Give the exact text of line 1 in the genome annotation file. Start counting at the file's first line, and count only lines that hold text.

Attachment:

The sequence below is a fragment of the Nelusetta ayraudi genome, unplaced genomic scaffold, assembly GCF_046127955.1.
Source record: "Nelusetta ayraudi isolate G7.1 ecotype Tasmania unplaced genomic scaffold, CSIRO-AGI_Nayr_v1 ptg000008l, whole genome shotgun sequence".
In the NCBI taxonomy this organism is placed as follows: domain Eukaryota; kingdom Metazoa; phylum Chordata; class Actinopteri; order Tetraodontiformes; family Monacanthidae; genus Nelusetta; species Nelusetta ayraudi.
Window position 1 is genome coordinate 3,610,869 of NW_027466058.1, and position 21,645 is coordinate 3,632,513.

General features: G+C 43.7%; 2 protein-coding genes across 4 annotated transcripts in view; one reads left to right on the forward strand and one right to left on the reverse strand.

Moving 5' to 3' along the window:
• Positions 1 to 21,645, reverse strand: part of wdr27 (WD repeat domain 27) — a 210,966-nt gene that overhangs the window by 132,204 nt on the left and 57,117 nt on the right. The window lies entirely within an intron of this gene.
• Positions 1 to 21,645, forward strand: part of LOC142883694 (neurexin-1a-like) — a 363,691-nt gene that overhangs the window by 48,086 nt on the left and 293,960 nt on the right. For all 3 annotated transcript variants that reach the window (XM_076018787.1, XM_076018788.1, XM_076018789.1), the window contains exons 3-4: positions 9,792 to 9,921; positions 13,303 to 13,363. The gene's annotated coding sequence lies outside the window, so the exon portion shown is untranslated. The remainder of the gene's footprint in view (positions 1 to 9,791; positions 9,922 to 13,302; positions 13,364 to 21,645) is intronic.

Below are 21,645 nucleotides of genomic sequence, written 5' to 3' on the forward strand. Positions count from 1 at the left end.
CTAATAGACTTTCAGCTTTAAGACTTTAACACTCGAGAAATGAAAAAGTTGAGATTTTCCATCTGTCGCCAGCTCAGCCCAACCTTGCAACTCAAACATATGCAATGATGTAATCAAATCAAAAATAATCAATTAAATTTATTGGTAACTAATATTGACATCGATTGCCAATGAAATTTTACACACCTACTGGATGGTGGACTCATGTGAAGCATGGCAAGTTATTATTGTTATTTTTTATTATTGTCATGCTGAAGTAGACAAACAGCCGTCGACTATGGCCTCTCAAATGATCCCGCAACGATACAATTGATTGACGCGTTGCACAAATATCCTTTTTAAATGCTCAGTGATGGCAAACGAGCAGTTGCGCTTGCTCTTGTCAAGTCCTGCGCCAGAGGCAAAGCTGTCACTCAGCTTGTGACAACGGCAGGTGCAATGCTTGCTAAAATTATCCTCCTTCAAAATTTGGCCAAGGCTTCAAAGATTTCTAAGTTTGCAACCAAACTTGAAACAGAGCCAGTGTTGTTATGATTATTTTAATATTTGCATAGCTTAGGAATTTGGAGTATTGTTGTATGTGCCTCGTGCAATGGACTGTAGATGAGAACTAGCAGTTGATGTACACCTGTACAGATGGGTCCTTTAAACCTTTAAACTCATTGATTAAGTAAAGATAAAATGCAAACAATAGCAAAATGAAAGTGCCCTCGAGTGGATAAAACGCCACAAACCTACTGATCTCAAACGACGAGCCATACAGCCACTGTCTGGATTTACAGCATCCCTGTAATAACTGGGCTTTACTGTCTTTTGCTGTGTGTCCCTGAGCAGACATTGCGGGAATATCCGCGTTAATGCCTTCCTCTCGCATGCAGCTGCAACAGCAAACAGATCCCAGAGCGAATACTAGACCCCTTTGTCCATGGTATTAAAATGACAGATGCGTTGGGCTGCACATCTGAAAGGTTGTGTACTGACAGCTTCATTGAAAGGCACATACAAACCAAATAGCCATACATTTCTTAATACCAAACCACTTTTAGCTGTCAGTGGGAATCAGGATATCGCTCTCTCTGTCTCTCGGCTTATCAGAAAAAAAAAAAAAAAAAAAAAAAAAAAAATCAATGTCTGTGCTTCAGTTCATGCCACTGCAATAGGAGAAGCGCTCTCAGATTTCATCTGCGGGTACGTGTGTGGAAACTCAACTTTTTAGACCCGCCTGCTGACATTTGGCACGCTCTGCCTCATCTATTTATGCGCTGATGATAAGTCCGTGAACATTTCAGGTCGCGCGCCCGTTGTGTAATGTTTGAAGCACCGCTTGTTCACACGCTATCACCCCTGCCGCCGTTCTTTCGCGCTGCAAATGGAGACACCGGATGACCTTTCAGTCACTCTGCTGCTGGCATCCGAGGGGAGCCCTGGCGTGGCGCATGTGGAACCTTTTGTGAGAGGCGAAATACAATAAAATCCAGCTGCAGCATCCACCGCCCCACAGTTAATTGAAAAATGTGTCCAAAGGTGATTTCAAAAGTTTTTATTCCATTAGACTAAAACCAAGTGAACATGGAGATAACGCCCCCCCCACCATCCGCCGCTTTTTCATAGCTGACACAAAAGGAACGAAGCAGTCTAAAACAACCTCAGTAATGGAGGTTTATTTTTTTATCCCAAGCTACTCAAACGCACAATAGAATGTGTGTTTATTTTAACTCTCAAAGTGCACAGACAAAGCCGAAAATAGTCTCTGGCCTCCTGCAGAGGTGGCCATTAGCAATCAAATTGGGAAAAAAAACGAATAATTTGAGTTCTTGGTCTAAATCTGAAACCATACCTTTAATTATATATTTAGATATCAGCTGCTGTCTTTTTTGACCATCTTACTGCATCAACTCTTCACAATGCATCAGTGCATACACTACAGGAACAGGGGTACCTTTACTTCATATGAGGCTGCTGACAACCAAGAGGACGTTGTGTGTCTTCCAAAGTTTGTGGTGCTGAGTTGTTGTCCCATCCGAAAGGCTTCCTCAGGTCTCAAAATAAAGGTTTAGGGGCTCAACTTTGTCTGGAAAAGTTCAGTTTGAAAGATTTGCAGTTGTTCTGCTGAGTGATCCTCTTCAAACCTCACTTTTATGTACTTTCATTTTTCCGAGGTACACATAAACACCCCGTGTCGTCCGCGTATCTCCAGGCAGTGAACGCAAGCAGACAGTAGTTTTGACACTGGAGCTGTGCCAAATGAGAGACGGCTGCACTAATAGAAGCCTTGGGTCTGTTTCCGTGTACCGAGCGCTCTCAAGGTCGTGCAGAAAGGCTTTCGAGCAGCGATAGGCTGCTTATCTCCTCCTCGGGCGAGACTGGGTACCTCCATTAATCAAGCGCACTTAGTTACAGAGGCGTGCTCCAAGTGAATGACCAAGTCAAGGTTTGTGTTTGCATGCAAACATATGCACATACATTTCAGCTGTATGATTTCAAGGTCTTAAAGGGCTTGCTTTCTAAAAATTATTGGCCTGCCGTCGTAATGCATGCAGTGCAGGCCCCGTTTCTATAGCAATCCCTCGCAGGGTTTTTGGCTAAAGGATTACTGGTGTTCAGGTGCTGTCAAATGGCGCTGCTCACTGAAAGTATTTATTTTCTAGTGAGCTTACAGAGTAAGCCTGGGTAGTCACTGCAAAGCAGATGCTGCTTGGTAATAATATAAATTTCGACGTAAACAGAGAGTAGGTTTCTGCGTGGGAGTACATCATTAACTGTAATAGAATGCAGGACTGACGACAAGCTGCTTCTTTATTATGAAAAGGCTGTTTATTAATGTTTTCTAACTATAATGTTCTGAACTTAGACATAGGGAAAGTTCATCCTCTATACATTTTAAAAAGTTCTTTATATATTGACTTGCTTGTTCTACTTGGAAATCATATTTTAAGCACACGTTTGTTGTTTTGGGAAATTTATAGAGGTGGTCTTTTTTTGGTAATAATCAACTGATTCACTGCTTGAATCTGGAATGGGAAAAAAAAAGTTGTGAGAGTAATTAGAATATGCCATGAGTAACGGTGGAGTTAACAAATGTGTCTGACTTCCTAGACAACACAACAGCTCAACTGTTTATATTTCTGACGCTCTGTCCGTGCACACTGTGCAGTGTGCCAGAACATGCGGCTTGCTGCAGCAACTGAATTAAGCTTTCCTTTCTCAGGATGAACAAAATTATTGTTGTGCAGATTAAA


The sequence below is a fragment of the Nelusetta ayraudi genome, unplaced genomic scaffold, assembly GCF_046127955.1.